Government Reports: Exorcism

DRC: “Child witches”, child soldiers, child poverty and violence: Street children in crisis in the Democratic Republic of Congo – Report by the All Party Parliamentary Group on Street Children

The APPG found that unemployment and lack of income generating opportunities have stretched the capacities of households to function as viable economic units. Divorce is increasingly common. Many children find themselves in the care of their extended family. But the extended family system is increasingly strained and unable to bare this burden and so many children end up working on the streets. Those children with step-parents are often marginalised in order to create the social and economic space to
ensure support for step-brothers and sisters. Increasingly, HIV/AIDS will result in the death of both parents, leaving children with the extended family, which is rarely able to care for them.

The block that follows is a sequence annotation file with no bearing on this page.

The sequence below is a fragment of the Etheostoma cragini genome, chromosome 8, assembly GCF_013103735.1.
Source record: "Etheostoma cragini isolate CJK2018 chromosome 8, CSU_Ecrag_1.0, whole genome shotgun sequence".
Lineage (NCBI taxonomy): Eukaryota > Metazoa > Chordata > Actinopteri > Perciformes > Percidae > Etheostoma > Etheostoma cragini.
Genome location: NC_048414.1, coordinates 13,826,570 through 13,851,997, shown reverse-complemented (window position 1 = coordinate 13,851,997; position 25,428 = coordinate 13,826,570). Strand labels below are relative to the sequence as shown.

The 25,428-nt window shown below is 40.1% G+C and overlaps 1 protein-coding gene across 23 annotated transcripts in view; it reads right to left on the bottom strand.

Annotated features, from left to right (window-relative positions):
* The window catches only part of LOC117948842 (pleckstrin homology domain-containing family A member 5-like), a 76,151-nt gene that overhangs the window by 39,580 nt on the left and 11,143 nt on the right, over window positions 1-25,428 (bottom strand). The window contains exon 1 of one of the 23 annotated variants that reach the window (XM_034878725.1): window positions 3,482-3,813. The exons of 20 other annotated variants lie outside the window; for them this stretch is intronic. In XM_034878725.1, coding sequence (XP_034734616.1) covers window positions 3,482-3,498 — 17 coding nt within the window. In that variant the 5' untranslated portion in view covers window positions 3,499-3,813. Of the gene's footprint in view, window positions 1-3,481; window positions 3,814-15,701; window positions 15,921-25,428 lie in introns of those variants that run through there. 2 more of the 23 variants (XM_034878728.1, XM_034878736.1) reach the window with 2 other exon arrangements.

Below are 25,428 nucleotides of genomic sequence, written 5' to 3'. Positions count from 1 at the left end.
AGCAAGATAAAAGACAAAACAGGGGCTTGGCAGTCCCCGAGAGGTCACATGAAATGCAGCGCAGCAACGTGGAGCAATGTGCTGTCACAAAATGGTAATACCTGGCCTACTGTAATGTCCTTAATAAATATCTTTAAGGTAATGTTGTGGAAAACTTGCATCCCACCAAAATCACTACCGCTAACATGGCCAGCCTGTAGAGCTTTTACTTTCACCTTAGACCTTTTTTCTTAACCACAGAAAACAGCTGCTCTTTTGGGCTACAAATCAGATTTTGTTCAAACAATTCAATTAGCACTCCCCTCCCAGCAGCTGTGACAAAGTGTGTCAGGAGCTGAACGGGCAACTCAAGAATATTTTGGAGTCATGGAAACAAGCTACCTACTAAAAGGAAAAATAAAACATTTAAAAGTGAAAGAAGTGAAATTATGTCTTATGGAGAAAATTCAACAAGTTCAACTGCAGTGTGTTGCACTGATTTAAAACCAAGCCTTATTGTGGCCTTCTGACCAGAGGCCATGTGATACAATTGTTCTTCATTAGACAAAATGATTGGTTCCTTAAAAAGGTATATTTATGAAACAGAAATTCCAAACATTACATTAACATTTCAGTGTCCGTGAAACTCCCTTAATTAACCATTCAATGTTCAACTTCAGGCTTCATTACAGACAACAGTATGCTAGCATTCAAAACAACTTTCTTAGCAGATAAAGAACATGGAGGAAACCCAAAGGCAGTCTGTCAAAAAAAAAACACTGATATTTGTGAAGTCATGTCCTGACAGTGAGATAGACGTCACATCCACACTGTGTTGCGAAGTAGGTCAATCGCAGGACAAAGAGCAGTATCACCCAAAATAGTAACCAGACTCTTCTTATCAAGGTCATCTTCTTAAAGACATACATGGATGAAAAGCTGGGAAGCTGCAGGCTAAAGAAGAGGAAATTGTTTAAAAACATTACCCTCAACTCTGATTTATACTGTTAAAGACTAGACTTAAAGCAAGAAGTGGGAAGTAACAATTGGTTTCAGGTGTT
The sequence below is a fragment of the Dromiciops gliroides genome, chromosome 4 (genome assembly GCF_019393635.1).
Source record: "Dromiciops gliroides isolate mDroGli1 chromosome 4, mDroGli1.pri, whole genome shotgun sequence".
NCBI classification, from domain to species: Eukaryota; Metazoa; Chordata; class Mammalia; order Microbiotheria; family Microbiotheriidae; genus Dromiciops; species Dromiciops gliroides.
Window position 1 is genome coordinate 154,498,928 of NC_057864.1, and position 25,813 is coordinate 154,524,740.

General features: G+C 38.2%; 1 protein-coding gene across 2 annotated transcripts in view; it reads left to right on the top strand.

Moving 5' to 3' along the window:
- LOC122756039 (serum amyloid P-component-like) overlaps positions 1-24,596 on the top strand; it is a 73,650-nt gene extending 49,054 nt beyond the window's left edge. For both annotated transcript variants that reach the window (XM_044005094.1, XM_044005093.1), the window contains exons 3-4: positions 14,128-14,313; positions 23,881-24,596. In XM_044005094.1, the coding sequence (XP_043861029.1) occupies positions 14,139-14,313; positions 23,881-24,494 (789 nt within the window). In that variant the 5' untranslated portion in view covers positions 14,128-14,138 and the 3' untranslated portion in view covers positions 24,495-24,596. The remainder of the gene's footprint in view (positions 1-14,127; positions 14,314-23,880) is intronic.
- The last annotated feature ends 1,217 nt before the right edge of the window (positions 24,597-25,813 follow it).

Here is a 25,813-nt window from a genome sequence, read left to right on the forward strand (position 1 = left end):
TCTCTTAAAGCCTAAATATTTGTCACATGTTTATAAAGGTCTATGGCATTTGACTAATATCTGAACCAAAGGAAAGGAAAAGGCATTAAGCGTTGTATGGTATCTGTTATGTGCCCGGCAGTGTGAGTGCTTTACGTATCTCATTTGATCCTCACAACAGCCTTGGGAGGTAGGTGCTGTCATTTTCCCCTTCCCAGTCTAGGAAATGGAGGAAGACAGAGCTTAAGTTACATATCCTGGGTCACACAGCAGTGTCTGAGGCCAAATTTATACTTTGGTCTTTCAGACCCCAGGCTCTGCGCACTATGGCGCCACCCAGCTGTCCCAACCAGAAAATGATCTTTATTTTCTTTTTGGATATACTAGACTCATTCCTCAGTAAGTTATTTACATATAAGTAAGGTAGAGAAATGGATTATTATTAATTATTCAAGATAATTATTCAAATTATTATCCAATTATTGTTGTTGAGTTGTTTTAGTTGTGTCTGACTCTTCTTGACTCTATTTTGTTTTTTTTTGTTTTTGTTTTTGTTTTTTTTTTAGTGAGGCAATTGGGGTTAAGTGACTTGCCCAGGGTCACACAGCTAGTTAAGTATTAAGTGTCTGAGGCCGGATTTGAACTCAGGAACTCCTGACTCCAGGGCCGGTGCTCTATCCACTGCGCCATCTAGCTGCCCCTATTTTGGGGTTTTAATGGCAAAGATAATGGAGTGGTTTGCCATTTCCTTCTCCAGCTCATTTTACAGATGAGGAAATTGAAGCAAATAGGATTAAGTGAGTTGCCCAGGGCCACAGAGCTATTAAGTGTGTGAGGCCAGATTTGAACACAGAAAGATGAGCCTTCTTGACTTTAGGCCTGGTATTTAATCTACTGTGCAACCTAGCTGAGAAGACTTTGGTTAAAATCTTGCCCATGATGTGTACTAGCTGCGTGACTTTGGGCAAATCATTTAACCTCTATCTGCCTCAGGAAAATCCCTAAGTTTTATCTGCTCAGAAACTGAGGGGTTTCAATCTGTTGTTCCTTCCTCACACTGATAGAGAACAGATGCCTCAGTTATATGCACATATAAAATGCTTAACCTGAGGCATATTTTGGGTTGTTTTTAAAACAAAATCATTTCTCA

A lack of access to education and confined social and political space for women limits their capacity to generate income and protect their children. Within this frame, fetish pastors have established thousands of private churches throughout the major cities. These fetish pastors regularly accuse children, whose parents have died of HIV/AIDS, of witchcraft. Fees will be paid for an exorcism that will often see the child tortured (beatings, mutilation and starvation) by the fetish pastor. In part, this is enabled by a widespread
and deep-seated belief in witchcraft, which makes carers vulnerable to exploitation by fetish pastors. The accusation of sorcery and witchcraft is the single largest factor resulting in children being pushed out of their families onto the streets. Click here for full report.